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Many scientists have gone back and forth on whether it’s the brain that falls in love or the heart. Based on her work, Syracuse University professor Stephanie Ortigue believes it is ultimately the brain, though the heart is related. “Activation in some parts of the brain can generate stimulations to the heart, butterflies in the stomach,” Ortigue wrote in the Journal of Sexual Medicine. “Some symptoms we sometimes feel as a manifestation of the heart may sometimes be coming from the brain."
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Falling in love can make people do questionable and embarrassing things. In fact, research shows that sexual arousal turns off the regions in the brain that control critical thinking, self-awareness and rational behavior. It shuts off the prefrontal cortex of the brain, which is to blame for mistakes, bad decisions and regrettable moments in a new relationship.
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At times, love hurts, and being “heartbroken” is actually a real sensation and not just something that’s only in your head. It’s called “takotsubo cardiomyopathy” or broken heart syndrome. According to Harvard Women's Health Watch, broken heart syndrome is a weakening of the heart's main pumping chamber as a result of severe emotional or physical stress, such as the loss of a loved one or a serious accident. It occurs almost exclusively in women and researchers are still figuring out why it happens. While it’s rare, it is possible to die of a broken heart.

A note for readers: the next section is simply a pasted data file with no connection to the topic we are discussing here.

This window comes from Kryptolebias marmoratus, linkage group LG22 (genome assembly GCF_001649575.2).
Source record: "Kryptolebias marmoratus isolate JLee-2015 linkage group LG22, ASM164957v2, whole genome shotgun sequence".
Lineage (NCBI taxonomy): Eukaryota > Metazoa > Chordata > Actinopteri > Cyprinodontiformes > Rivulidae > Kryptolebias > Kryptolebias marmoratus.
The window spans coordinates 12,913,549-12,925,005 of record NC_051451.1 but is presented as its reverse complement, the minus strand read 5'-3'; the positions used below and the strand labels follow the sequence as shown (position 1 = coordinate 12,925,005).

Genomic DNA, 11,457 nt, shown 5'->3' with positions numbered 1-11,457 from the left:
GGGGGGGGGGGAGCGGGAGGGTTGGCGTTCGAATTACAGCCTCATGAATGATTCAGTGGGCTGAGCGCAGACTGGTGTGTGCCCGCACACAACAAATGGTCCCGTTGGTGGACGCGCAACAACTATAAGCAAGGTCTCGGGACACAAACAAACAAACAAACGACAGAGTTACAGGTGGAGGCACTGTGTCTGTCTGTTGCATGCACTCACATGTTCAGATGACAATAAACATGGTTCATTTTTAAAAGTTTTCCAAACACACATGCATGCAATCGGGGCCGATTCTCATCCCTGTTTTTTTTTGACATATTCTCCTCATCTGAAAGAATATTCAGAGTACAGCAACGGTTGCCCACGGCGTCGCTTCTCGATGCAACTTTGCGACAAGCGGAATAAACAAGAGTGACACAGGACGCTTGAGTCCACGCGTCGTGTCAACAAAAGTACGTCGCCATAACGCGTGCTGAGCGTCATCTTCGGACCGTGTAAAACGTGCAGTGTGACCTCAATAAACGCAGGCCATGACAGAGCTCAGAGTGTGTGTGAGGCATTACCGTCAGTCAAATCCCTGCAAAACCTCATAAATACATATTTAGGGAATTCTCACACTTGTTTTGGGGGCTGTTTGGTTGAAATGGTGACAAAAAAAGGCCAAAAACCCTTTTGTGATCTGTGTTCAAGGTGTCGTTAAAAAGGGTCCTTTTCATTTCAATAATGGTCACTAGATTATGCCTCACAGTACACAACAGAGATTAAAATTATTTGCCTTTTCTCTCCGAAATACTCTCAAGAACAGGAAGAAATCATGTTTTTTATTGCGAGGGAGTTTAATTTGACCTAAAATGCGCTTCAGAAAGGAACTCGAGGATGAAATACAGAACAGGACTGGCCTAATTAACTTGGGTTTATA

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You might think that deep, passionate love is reserved exclusively for the “honeymoon phase” of a relationship, but a 2011 study showed that you can still be madly in love with someone after decades of marriage. A research team at Stony Brook University in New York performed MRI scans on couples who had been married for an average of 21 years. They compared the results with scans done in a prior experiment of couples that were in a newer relationship. The researchers found the same level of activity in dopamine-rich areas of the brain for both the long-married couples and those who were newly in love. The study suggested that as a relationship grows, the spark stays — but some of the initial stress is gone.
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A study from Northwestern University revealed that the “love hormone” oxytocin — which has long been known to promote warm, fuzzy feelings of well-being and social bonding — has a dark side too. The surprising research published in 2013 shows oxytocin can also cause emotional pain. The hormone actually strengthens social memory in the brain, and that includes bad memories. These memories can be triggered long after a negative incident. Healthy levels of oxytocin can help people feel connected toward their partners, but if the hormone is elevated, it can fuel toxic habits like jealousy and irritability.
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Your heart might skip a beat when your crush walks by, but a study found that if you’re in a deep relationship, your hearts might be beating in sync. A study conducted by the University of California-Davis suggests there are physiological signals between two people in love. In fact, couples' hearts begin to beat at the same rate when they’re in a relationship. Though this might be hard to gauge on your own, feeling a deep connection with your partner is one way to make it through coronavirus quarantine together.